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Conductive concrete sneers at EMP attack


November 15, 2016
By Anthony Capkun


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ABC Group, a developer of disaster-resistant structures, built and tested a prototype structure using Nebraska-developed shielding concrete at its complex in Lakeland, Fla. Photo ABC Group LLC.

November 14, 2016 – When we last told you about University of Nebraska-Lincoln professor Chris Tuan, he was creating self-melting concrete. Now he’s turned his attention to conductive concrete that shields electronics from EMP attack.

As any good science fiction writer will tell you, an attack via a burst of electromagnetic energy could cripple vital electronic systems, threatening critical infrastructure such as power grids and data centres. But the possibility does not only exist in the world of science fiction and comic books.

Electromagnetic energy is everywhere—travelling in waves and spanning a wide spectrum, from sunlight, radio waves and microwaves to X-rays and gamma rays—but a burst of those waves could induce electric current and voltage surges that cause widespread electronic failures.

“EMP is very lethal to electronic equipment,” said Tuan.

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Tuan and colleague Lim Nguyen say they have developed a cost-effective concrete that shields against intense pulses of electromagnetic energy (EMP), and the technology is ready for commercialization. The university has signed an agreement to license this shielding technology to American Business Continuity Group LLC, a developer of disaster-resistant structures.


Their technology works by both absorbing and reflecting electromagnetic waves. The team replaced some standard concrete aggregates with their key ingredient, magnetite, which absorbs microwaves like a sponge. Their patented recipe includes carbon and metal components for better absorption, as well as reflection.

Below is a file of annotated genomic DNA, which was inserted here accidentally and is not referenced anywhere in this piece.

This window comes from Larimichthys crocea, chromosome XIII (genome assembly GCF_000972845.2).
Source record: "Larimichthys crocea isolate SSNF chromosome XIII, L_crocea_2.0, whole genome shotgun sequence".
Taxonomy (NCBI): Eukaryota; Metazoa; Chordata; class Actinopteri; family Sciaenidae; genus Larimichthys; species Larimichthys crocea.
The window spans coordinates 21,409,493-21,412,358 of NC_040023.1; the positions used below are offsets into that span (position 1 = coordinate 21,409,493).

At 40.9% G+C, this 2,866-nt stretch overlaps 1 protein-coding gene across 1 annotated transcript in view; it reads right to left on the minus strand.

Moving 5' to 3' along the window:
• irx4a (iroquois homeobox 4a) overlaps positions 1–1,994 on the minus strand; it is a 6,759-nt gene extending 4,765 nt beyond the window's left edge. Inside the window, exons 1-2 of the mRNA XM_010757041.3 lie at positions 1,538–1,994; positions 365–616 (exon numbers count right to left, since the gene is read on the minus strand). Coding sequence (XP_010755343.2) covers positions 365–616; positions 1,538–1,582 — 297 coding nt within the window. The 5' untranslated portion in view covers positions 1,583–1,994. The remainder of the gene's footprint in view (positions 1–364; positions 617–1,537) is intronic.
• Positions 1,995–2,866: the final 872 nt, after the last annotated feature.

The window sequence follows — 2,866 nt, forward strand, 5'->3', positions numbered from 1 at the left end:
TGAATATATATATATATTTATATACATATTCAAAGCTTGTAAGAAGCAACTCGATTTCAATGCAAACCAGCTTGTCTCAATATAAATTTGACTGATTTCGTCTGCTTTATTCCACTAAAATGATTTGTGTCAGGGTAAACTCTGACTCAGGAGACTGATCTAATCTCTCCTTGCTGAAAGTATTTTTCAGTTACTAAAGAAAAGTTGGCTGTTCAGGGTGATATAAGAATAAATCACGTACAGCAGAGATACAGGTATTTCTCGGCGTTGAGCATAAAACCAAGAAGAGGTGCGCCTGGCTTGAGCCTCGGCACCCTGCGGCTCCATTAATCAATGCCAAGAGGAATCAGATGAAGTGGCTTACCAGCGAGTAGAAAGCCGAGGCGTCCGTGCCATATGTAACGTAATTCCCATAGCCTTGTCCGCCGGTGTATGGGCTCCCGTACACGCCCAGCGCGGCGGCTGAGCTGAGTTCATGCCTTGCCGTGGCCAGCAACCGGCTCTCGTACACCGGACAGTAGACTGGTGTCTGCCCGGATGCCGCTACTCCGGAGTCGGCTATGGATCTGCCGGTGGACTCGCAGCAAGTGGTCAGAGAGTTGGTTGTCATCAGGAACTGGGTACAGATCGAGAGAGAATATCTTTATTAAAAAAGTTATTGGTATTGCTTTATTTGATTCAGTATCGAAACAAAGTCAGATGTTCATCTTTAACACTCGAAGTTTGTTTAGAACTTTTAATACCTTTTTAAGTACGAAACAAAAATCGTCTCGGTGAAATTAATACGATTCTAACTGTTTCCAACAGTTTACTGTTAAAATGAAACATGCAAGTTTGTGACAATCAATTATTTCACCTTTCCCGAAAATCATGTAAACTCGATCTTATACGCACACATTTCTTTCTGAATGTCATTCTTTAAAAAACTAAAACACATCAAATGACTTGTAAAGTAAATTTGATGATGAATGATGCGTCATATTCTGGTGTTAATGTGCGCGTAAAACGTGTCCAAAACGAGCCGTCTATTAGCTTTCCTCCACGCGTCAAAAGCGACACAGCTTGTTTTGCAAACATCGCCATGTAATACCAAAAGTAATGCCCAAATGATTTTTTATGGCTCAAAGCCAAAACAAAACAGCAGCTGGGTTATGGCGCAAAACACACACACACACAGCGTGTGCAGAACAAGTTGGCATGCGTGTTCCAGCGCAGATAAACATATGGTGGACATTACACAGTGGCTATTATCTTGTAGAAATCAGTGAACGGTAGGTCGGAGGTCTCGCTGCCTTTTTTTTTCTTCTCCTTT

Through a research agreement with ABC Group, the Nebraska team modified its shielding concrete to work with the company’s shotcrete construction method. The resulting patent-pending product protects building interiors from electromagnetic interference, such as radio waves and microwaves, as well as electronic eavesdropping. The material could protect military, financial or other structures that store critical electronics, such as data servers or aircraft.

To demonstrate its effectiveness, ABC Group built a prototype structure at its disaster recovery complex in Lakeland, Fla. The structure exceeds military shielding requirements.

“The concrete has the ability to provide what we call a multi-threat structure,” said Nguyen. “The structure has to be able to withstand an attack either by an explosive or an electromagnetic attack or other scheme.”

Under the licensing agreement, ABC Group has exclusive rights to market the shielding shotcrete product, and its EMSS-Electromagnetic Shielding Shotcrete is now commercially available, said Mauricio Suarez, director of licensing at NUtech Ventures, the university’s non-profit technology commercialization affiliate.

Tuan and Nguyen continue to investigate additional uses for conductive concrete, including improving de-icing and radiant heating and anti-static flooring applications.

PHOTO 1: Christopher Tuan (left) and Lim Nguyen have developed a cost-effective concrete that shields against damaging electromagnetic energy. Photo Craig Chandler, University Communication, University of Nebraska-Lincoln.

PHOTO 2: ABC Group, a developer of disaster-resistant structures, built and tested a prototype structure using Nebraska-developed shielding concrete at its complex in Lakeland, Fla. Photo ABC Group LLC.

— With files from Craig Chandler, University Communication


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